Though of ancient origin, Blois is first distinctly mentioned by Gregory of Tours in the 6th century, and the city gained some notability in the 9th century, when it became the seat of a powerful countship known as Blesum castrum. In 1171, Blois was the site of a blood libel against its Jewish community that led to 31 Jews (by some accounts 40) being burned to death. Their martyrdom also contributed to a prominent and durable school of poetry inspired by Christian persecution. In 1196, Count Louis granted privileges to the townsmen; a commune, which survived throughout the Middle Ages, probably dated from this time. The counts of the Châtillon line resided at Blois more often than their predecessors, and the oldest parts of the château (from the thirteenth century) were built by them. In 1429, Joan of Arc made Blois her base of operations for the relief of Orléans. Joan of Arc rode the thirty-five miles on Wednesday 29 April to Blois to relieve Orléans. After his captivity in England, Charles of Orléans in 1440 took up his residence in the château, where in 1462 his son, afterwards Louis XII, was born. In the 16th century Blois was often the resort of the French court. The Treaty of Blois, which temporarily halted the Italian Wars, was signed there in 1504–1505.
The city's inhabitants included many Calvinists, and in 1562 and 1567 it was the scene of struggles between them and the supporters of the Catholic Church. In 1576 and 1588 Henri III, king of France, chose Blois as the meeting-place of the States-General, and in 1588 he brought about the murders of Henry, duke of Guise, and his brother, Louis, archbishop of Reims and cardinal, in the Château, where their deaths were shortly followed by that of the queen-mother, Catherine de' Medici. From 1617 to 1619 Marie de' Medici, wife of King Henri IV, exiled from the court, lived at the château, which was soon afterwards given by King Louis XIII to his brother Gaston, Duke of Orléans, who lived there till his death in 1660.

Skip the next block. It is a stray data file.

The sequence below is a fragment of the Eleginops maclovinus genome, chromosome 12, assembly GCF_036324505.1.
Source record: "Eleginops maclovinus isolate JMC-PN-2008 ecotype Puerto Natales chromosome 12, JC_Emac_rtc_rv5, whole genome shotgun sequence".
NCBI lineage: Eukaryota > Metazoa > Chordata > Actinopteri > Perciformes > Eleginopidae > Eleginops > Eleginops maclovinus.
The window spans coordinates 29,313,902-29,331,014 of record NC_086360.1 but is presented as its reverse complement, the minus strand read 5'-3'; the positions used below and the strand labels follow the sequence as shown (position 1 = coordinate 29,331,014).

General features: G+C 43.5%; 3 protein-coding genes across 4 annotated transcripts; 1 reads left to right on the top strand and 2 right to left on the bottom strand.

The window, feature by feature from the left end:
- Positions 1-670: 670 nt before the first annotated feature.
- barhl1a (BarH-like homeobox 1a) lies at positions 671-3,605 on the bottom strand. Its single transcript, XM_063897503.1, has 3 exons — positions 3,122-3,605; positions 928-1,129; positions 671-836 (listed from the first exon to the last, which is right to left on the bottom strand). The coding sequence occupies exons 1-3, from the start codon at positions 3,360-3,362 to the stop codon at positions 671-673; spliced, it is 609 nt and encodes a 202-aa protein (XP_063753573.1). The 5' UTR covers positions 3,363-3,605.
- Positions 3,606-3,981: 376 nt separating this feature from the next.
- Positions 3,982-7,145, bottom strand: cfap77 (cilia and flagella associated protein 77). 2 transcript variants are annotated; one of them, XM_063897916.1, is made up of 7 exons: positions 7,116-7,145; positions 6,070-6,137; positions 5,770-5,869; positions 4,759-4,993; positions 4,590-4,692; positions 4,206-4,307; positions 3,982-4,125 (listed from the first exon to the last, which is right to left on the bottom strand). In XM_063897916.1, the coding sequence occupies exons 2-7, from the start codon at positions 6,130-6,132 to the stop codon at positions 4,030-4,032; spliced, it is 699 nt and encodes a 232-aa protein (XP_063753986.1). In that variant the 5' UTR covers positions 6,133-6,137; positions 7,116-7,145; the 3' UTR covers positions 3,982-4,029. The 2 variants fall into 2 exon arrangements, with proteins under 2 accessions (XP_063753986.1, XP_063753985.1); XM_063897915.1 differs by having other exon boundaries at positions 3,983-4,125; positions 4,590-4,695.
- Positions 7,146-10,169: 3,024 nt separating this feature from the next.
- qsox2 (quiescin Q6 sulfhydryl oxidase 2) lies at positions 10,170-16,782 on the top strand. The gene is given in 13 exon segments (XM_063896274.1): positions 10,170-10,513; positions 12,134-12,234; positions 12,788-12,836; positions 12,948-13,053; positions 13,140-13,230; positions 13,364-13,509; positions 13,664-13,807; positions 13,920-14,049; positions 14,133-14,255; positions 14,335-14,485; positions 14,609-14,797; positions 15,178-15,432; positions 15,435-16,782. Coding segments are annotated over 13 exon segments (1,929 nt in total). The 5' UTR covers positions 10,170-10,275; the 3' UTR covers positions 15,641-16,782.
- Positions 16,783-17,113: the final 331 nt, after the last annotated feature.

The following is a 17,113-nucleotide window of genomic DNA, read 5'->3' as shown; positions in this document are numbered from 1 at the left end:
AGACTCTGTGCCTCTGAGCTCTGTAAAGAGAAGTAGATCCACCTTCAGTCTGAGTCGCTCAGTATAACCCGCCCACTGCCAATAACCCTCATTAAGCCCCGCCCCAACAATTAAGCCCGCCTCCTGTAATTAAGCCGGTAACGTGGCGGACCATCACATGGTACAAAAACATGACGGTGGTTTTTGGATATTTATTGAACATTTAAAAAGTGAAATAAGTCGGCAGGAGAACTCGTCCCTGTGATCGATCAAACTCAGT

The bishopric, seated at Blois Cathedral, dates from the end of the 17th century. In 1814 Blois was for a short time the seat of the regency of Marie Louise, wife of Napoleon I.
Blois was occupied during World War II by the German army, which took the city on 18 June 1940. The city was liberated by American soldiers during the last two weeks of August 1944. On both occasions, the city withstood several days of bombing.
The Château de Blois, a Renaissance château once occupied by King Louis XII, is located in the centre of the city, and an 18th-century stone bridge spans the Loire. As Blois is built on a pair of steep hills, winding and steep pathways run through the city, culminating in long staircases at various points. To the south of the city, the Forêt de Russy is a reminder of the thick woods that once covered the area.
La Maison de la Magie Robert-Houdin (The House of Magician Jean Eugène Robert-Houdin) is a museum fronting on the Château. As a museum of France, it is the only public museum in Europe which incorporates in one place collections of magic and a site for permanent performing arts, and is directly reflects the personality of Robert-Houdin.
The Gare de Blois railway station offers direct connections to Paris, Orléans, Tours, Nantes and several regional destinations. The A10 motorway connects Blois with Paris, Orléans and Tours.
Blois was the birthplace of:
Athos, the count of La Fère (from Alexandre Dumas' The Three Musketeers) has a castle in Blois, in Twenty Years After, and The Vicomte de Bragelonne (from the same author).